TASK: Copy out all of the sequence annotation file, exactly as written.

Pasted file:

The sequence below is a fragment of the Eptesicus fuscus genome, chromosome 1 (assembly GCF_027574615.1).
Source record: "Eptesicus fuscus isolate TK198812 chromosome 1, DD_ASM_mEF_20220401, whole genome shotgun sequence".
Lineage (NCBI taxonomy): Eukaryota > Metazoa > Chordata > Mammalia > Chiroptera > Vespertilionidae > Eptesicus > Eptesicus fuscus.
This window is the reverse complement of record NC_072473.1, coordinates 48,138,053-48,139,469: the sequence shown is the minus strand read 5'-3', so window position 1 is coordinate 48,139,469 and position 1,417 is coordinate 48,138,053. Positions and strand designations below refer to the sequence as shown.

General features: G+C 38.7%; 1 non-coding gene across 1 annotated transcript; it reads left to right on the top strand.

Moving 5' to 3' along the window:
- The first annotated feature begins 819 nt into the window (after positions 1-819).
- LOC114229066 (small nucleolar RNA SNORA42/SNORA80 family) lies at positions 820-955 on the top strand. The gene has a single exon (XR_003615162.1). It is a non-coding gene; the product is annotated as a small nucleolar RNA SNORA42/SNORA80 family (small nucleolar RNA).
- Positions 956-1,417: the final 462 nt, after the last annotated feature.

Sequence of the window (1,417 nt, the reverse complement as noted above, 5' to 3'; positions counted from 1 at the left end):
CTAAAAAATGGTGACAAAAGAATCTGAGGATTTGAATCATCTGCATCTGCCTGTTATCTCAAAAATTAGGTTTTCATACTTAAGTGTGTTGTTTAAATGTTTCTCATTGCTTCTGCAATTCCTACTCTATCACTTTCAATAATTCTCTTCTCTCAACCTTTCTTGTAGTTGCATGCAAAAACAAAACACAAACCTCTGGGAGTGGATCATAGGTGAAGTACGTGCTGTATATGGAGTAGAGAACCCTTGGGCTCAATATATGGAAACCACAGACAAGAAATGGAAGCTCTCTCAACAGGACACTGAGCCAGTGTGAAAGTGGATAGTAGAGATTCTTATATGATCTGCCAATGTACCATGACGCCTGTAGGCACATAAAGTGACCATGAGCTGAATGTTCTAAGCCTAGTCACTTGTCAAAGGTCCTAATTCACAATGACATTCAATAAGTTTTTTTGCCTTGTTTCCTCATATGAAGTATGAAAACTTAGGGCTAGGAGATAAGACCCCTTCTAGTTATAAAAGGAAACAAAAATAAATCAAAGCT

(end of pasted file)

The sequence below is a fragment of the Eptesicus fuscus genome, chromosome 1 (assembly GCF_027574615.1).
Source record: "Eptesicus fuscus isolate TK198812 chromosome 1, DD_ASM_mEF_20220401, whole genome shotgun sequence".
Lineage (NCBI taxonomy): Eukaryota > Metazoa > Chordata > Mammalia > Chiroptera > Vespertilionidae > Eptesicus > Eptesicus fuscus.
This window is the reverse complement of record NC_072473.1, coordinates 48,138,053-48,139,469: the sequence shown is the minus strand read 5'-3', so window position 1 is coordinate 48,139,469 and position 1,417 is coordinate 48,138,053. Positions and strand designations below refer to the sequence as shown.

General features: G+C 38.7%; 1 non-coding gene across 1 annotated transcript; it reads left to right on the top strand.

Moving 5' to 3' along the window:
- The first annotated feature begins 819 nt into the window (after positions 1-819).
- LOC114229066 (small nucleolar RNA SNORA42/SNORA80 family) lies at positions 820-955 on the top strand. The gene has a single exon (XR_003615162.1). It is a non-coding gene; the product is annotated as a small nucleolar RNA SNORA42/SNORA80 family (small nucleolar RNA).
- Positions 956-1,417: the final 462 nt, after the last annotated feature.

Sequence of the window (1,417 nt, the reverse complement as noted above, 5' to 3'; positions counted from 1 at the left end):
CTAAAAAATGGTGACAAAAGAATCTGAGGATTTGAATCATCTGCATCTGCCTGTTATCTCAAAAATTAGGTTTTCATACTTAAGTGTGTTGTTTAAATGTTTCTCATTGCTTCTGCAATTCCTACTCTATCACTTTCAATAATTCTCTTCTCTCAACCTTTCTTGTAGTTGCATGCAAAAACAAAACACAAACCTCTGGGAGTGGATCATAGGTGAAGTACGTGCTGTATATGGAGTAGAGAACCCTTGGGCTCAATATATGGAAACCACAGACAAGAAATGGAAGCTCTCTCAACAGGACACTGAGCCAGTGTGAAAGTGGATAGTAGAGATTCTTATATGATCTGCCAATGTACCATGACGCCTGTAGGCACATAAAGTGACCATGAGCTGAATGTTCTAAGCCTAGTCACTTGTCAAAGGTCCTAATTCACAATGACATTCAATAAGTTTTTTTGCCTTGTTTCCTCATATGAAGTATGAAAACTTAGGGCTAGGAGATAAGACCCCTTCTAGTTATAAAAGGAAACAAAAATAAATCAAAGCT